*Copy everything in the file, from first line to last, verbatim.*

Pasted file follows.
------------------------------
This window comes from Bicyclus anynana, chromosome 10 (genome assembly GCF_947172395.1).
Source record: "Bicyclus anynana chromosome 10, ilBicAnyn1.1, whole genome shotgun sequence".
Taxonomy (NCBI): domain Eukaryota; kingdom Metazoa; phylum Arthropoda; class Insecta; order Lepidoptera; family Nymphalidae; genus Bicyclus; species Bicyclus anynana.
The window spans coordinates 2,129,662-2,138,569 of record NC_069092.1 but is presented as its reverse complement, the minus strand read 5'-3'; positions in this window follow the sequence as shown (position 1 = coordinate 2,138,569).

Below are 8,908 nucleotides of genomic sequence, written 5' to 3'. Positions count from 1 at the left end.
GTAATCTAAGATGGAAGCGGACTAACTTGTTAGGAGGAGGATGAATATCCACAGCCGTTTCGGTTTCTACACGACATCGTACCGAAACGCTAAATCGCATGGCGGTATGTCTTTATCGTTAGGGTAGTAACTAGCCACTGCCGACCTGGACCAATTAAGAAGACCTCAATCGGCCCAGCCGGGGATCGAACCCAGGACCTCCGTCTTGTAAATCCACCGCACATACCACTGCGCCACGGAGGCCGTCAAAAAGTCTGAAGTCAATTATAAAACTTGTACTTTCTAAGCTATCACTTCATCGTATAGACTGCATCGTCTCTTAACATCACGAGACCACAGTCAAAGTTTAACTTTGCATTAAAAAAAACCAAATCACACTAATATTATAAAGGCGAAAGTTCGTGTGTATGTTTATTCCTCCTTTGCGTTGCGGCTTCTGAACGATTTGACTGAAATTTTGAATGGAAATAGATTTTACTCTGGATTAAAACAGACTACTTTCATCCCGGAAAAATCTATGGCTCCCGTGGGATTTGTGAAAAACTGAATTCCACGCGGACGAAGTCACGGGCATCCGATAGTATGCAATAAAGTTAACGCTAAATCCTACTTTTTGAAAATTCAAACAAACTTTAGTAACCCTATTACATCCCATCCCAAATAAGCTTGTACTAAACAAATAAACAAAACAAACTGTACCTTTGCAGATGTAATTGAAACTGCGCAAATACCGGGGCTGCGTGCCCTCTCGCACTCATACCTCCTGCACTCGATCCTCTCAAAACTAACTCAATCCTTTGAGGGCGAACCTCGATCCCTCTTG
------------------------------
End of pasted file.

This window comes from Bicyclus anynana, chromosome 10 (genome assembly GCF_947172395.1).
Source record: "Bicyclus anynana chromosome 10, ilBicAnyn1.1, whole genome shotgun sequence".
Taxonomy (NCBI): domain Eukaryota; kingdom Metazoa; phylum Arthropoda; class Insecta; order Lepidoptera; family Nymphalidae; genus Bicyclus; species Bicyclus anynana.
The window spans coordinates 2,129,662-2,138,569 of record NC_069092.1 but is presented as its reverse complement, the minus strand read 5'-3'; positions in this window follow the sequence as shown (position 1 = coordinate 2,138,569).

Below are 8,908 nucleotides of genomic sequence, written 5' to 3'. Positions count from 1 at the left end.
GTAATCTAAGATGGAAGCGGACTAACTTGTTAGGAGGAGGATGAATATCCACAGCCGTTTCGGTTTCTACACGACATCGTACCGAAACGCTAAATCGCATGGCGGTATGTCTTTATCGTTAGGGTAGTAACTAGCCACTGCCGACCTGGACCAATTAAGAAGACCTCAATCGGCCCAGCCGGGGATCGAACCCAGGACCTCCGTCTTGTAAATCCACCGCACATACCACTGCGCCACGGAGGCCGTCAAAAAGTCTGAAGTCAATTATAAAACTTGTACTTTCTAAGCTATCACTTCATCGTATAGACTGCATCGTCTCTTAACATCACGAGACCACAGTCAAAGTTTAACTTTGCATTAAAAAAAACCAAATCACACTAATATTATAAAGGCGAAAGTTCGTGTGTATGTTTATTCCTCCTTTGCGTTGCGGCTTCTGAACGATTTGACTGAAATTTTGAATGGAAATAGATTTTACTCTGGATTAAAACAGACTACTTTCATCCCGGAAAAATCTATGGCTCCCGTGGGATTTGTGAAAAACTGAATTCCACGCGGACGAAGTCACGGGCATCCGATAGTATGCAATAAAGTTAACGCTAAATCCTACTTTTTGAAAATTCAAACAAACTTTAGTAACCCTATTACATCCCATCCCAAATAAGCTTGTACTAAACAAATAAACAAAACAAACTGTACCTTTGCAGATGTAATTGAAACTGCGCAAATACCGGGGCTGCGTGCCCTCTCGCACTCATACCTCCTGCACTCGATCCTCTCAAAACTAACTCAATCCTTTGAGGGCGAACCTCGATCCCTCTTG